Most journalists will tell you they experience everything in a day – excitement when they get to cover a story, stress when they're running against the clock, frustration when their editor doesn't like the way they did something, and a feeling of accomplishment when it's all over. It's a roller-coaster, but that's part of the fun.
19. ...But overall, it's extremely rewarding.
There's nothing better than completing an assignment you're proud of, and having the story go out to the world. Whether you've exposed a scandal, helped a victim find their voice, or covered a hilarious story that goes viral, journalism is extremely gratifying.
20. The best colleges in the world can't prepare you for the real thing.
Every year, graduates receive diplomas from America's top journalism schools. Most of them are unaware that while their education is a great foundation, there's only so much you can learn in a classroom. No teacher can prepare you for what is about to come, because the only way to truly learn is to be thrown into the circus known as the newsroom.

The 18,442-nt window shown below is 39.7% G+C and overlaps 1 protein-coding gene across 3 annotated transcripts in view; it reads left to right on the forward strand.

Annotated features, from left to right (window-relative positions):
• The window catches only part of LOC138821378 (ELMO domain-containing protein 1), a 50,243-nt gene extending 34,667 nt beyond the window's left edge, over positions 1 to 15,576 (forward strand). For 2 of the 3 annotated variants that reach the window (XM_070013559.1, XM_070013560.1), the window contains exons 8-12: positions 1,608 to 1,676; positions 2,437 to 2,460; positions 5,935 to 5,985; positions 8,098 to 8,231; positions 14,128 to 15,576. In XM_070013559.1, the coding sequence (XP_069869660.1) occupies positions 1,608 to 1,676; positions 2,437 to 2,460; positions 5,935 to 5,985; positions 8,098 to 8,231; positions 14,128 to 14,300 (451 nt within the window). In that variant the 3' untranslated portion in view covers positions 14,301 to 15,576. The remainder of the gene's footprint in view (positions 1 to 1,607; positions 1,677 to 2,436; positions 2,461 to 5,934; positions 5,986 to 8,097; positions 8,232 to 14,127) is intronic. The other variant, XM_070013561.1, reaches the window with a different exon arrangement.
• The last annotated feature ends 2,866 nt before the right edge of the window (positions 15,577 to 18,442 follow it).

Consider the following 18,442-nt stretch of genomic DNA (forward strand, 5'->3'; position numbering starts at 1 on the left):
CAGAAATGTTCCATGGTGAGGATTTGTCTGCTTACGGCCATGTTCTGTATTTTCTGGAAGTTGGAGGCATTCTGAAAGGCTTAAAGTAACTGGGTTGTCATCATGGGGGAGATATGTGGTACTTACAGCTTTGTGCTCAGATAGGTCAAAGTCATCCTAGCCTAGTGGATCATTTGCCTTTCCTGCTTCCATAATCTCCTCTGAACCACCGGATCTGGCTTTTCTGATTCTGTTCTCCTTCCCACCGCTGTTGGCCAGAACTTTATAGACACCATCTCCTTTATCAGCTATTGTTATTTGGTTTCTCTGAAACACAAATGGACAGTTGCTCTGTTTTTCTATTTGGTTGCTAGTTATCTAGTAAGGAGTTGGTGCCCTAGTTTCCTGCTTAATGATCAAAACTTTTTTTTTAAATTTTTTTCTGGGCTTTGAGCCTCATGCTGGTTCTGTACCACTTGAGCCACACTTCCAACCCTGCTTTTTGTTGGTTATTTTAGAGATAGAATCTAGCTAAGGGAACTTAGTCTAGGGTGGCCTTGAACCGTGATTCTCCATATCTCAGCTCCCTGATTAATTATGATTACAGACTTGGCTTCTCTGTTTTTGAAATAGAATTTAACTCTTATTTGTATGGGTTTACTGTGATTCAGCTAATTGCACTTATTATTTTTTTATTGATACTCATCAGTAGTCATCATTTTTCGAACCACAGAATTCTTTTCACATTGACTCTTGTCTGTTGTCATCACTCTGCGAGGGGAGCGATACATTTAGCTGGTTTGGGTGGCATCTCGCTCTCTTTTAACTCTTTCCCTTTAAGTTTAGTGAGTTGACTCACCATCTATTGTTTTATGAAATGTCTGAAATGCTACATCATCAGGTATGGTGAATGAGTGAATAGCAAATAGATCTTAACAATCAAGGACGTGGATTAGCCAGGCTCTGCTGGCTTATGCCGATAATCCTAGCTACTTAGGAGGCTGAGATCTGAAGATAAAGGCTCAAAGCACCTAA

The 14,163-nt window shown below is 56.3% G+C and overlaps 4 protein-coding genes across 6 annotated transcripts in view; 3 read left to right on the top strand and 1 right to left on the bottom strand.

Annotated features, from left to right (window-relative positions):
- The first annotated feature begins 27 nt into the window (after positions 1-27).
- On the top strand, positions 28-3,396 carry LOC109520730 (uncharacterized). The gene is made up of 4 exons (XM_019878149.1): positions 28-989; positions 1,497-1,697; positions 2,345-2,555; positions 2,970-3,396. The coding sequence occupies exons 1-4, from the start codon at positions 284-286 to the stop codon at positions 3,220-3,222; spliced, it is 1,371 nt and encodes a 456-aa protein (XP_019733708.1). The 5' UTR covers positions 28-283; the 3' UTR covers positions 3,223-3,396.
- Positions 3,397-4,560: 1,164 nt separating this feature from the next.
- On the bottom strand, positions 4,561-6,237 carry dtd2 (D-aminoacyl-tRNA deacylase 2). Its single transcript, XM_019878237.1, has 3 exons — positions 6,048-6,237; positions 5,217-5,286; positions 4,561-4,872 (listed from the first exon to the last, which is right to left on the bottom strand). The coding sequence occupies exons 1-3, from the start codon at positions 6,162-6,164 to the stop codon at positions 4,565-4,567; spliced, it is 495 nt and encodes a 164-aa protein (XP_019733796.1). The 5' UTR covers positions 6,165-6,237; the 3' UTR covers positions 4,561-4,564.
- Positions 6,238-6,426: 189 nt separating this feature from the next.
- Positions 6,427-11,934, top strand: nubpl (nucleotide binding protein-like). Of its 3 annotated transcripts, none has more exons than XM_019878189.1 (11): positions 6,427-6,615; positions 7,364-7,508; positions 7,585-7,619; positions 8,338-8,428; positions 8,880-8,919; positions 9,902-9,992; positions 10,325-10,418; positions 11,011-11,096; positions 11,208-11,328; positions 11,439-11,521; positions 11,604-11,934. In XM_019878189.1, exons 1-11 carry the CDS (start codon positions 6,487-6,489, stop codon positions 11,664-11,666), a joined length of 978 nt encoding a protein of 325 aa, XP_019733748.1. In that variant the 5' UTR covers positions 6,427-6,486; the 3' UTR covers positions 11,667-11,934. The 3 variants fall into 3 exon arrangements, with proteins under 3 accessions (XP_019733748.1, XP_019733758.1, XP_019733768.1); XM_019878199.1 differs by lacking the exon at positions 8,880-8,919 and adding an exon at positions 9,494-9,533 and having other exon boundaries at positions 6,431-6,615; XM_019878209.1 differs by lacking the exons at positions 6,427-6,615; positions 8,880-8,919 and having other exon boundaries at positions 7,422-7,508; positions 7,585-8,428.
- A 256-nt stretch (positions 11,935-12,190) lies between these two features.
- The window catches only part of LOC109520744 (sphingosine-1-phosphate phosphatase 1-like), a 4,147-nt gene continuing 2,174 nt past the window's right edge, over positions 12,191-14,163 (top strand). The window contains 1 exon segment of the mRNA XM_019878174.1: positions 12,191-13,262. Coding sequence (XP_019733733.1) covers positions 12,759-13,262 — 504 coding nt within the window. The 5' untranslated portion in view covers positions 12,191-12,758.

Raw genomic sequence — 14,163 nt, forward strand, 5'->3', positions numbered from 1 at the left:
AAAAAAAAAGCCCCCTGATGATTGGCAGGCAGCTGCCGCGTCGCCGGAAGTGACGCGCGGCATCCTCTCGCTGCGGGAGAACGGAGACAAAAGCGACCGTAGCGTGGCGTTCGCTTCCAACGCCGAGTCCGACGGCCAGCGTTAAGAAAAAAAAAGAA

21. ...And you can't really prepare yourself.
It's normal for a business person to prepare for a big meeting, or for a lawyer to spend countless hours coming up with the best way to address the jury in a trial. But journalists don't have that luxury, because the news is never planned. Each day when we go into work, we're clueless about what we'll be covering. Will it be a relatively slow day, or will it be one of the biggest news days in history? Who knows!
22. It's more subjective than you think.
It may seem as though journalism is only about facts...but what happens when three major events happen at the same time? Which one do you run as the top story? And which takes second place? There's often no clear-cut answer to this, and there will almost always be differing opinions in the newsroom. This is because each story has so many layers and tugs at each person in a different way. A good journalist is always ready to debate the merits of stories on a regular basis.
There you have it – the good, the bad, and the ugly of being a journalist. But you want to know a secret? It's a pretty awesome job, even on the bad days.